Ad blocking

It’s a few years old now but I just came across this series of posts by Ad Block Plus  in which they surveyed users of their Adblocker about the service. One of the questions asked why people used Adblocker. The results are quite interesting.

They gave respondents 7 possible reasons and forced a choice through a four point scale (ie there was no ‘neutral’ option). Forcing choice in this way can distort results as it, obviously, forces people to express an opinion on a matter they might not care about.

I think we can group 3 items as ‘content issues’ (distracting animations and sounds, offensive or inappropriate content and missing separation of ad an content); 3 items as ‘provider issues’ (security concerns; privacy concerns and page load times); and one as a personal issue (ideological reasons). If this was done more robustly we might separate each of these items out into multiple dimensions and see how they inter-relate. But it wasn’t.

Just eye-balling it, it seems that most of the motivations for Ad Blocking relate to a lack of trust – provider issues.  This is followed by content issues. Although ideological reasons motivated about half the sample (and given the selection bias you’d expect this is an over estimation), that leaves about one-third of the sample who block ads not because they are “anti branding” but just because they don’t trust advertisers to act responsibly and because their ads are kind of annoying.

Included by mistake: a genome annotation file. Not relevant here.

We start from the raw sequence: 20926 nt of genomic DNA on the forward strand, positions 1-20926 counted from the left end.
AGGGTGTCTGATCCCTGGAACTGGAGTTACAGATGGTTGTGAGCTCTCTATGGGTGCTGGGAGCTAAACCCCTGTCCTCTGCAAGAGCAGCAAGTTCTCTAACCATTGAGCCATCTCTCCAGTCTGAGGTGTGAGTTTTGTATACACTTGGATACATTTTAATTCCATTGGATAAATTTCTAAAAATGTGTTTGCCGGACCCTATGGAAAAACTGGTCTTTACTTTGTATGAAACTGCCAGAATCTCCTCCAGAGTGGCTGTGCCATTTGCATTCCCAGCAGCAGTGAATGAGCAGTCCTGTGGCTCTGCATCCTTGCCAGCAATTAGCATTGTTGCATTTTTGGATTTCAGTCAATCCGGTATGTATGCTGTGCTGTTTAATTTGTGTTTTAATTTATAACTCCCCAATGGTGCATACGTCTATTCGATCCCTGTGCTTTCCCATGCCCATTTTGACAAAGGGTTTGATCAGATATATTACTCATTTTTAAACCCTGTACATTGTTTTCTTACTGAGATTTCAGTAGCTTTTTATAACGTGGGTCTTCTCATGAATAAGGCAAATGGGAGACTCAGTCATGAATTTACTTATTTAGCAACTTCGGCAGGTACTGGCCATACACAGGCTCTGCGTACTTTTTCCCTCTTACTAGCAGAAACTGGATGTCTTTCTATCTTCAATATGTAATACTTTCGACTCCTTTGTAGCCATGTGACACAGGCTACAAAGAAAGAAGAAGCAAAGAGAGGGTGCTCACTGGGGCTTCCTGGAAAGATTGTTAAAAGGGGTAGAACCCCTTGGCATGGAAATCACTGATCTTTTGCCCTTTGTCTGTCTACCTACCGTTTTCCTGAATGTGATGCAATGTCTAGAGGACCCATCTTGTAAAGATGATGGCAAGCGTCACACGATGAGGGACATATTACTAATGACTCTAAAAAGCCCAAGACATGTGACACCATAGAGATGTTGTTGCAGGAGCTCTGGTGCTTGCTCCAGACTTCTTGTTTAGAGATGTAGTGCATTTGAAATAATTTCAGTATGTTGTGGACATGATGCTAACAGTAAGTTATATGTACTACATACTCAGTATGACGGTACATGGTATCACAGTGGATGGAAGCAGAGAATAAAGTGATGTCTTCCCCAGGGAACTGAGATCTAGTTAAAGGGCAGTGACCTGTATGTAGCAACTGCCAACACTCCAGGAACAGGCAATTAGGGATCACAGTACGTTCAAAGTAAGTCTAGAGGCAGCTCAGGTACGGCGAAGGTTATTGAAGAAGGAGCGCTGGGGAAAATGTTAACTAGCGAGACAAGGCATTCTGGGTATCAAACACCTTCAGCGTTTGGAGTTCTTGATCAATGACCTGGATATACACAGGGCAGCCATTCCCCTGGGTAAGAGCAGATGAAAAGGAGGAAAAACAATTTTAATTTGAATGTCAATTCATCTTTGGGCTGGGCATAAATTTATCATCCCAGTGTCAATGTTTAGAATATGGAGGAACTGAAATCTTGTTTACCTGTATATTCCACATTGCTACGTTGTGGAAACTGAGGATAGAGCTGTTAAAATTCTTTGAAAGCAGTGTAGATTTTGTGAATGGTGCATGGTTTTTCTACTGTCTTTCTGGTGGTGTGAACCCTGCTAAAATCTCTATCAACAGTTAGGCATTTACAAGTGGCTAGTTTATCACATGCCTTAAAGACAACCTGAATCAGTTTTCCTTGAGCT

If I were a brand I’d find this very hopefully as these are much easier to fix than overcoming ideological opposition to ads. In fact, the same problem has already been solved on other media through regulation initatives (see my other blog on advertising governance).

 

Zombie ads

A little while ago, I did some empirical research on outdoor advertising. We travelled round Nottingham photographing every outdoor ad we came across. One thing which we noticed when collecting the data was that many outdoor ads are out of date.

Time and time again we saw adverts for movie’s which opened months before and special offers that had ran out. I’ve been thinking about these and I think the best way to describe them is zombie ads. My guess is that outdoor media owners have some low value inventory where it simply doesn’t make sense to remove ads but people don’t want to use the space that much. So once they’ve put ads up, they get left in place.

This seems like a sneaky way for advertisers to get a lot more exposure for their ads than they pay for.